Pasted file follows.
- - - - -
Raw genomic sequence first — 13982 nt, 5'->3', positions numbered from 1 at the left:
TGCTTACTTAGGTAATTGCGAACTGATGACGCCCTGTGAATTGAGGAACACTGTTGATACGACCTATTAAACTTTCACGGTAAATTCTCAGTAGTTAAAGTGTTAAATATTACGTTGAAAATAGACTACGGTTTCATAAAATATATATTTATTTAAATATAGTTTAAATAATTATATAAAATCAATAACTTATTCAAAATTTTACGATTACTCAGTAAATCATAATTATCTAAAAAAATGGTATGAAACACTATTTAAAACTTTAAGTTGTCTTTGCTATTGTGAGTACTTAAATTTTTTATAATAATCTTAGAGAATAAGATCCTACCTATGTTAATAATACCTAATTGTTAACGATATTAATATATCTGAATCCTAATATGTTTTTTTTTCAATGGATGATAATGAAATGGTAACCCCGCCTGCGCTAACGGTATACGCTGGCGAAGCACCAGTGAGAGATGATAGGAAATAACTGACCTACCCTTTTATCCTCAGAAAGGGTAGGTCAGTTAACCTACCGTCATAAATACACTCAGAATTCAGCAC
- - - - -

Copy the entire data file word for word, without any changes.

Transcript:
Raw genomic sequence first — 13982 nt, 5'->3', positions numbered from 1 at the left:
TGCTTACTTAGGTAATTGCGAACTGATGACGCCCTGTGAATTGAGGAACACTGTTGATACGACCTATTAAACTTTCACGGTAAATTCTCAGTAGTTAAAGTGTTAAATATTACGTTGAAAATAGACTACGGTTTCATAAAATATATATTTATTTAAATATAGTTTAAATAATTATATAAAATCAATAACTTATTCAAAATTTTACGATTACTCAGTAAATCATAATTATCTAAAAAAATGGTATGAAACACTATTTAAAACTTTAAGTTGTCTTTGCTATTGTGAGTACTTAAATTTTTTATAATAATCTTAGAGAATAAGATCCTACCTATGTTAATAATACCTAATTGTTAACGATATTAATATATCTGAATCCTAATATGTTTTTTTTTCAATGGATGATAATGAAATGGTAACCCCGCCTGCGCTAACGGTATACGCTGGCGAAGCACCAGTGAGAGATGATAGGAAATAACTGACCTACCCTTTTATCCTCAGAAAGGGTAGGTCAGTTAACCTACCGTCATAAATACACTCAGAATTCAGCAC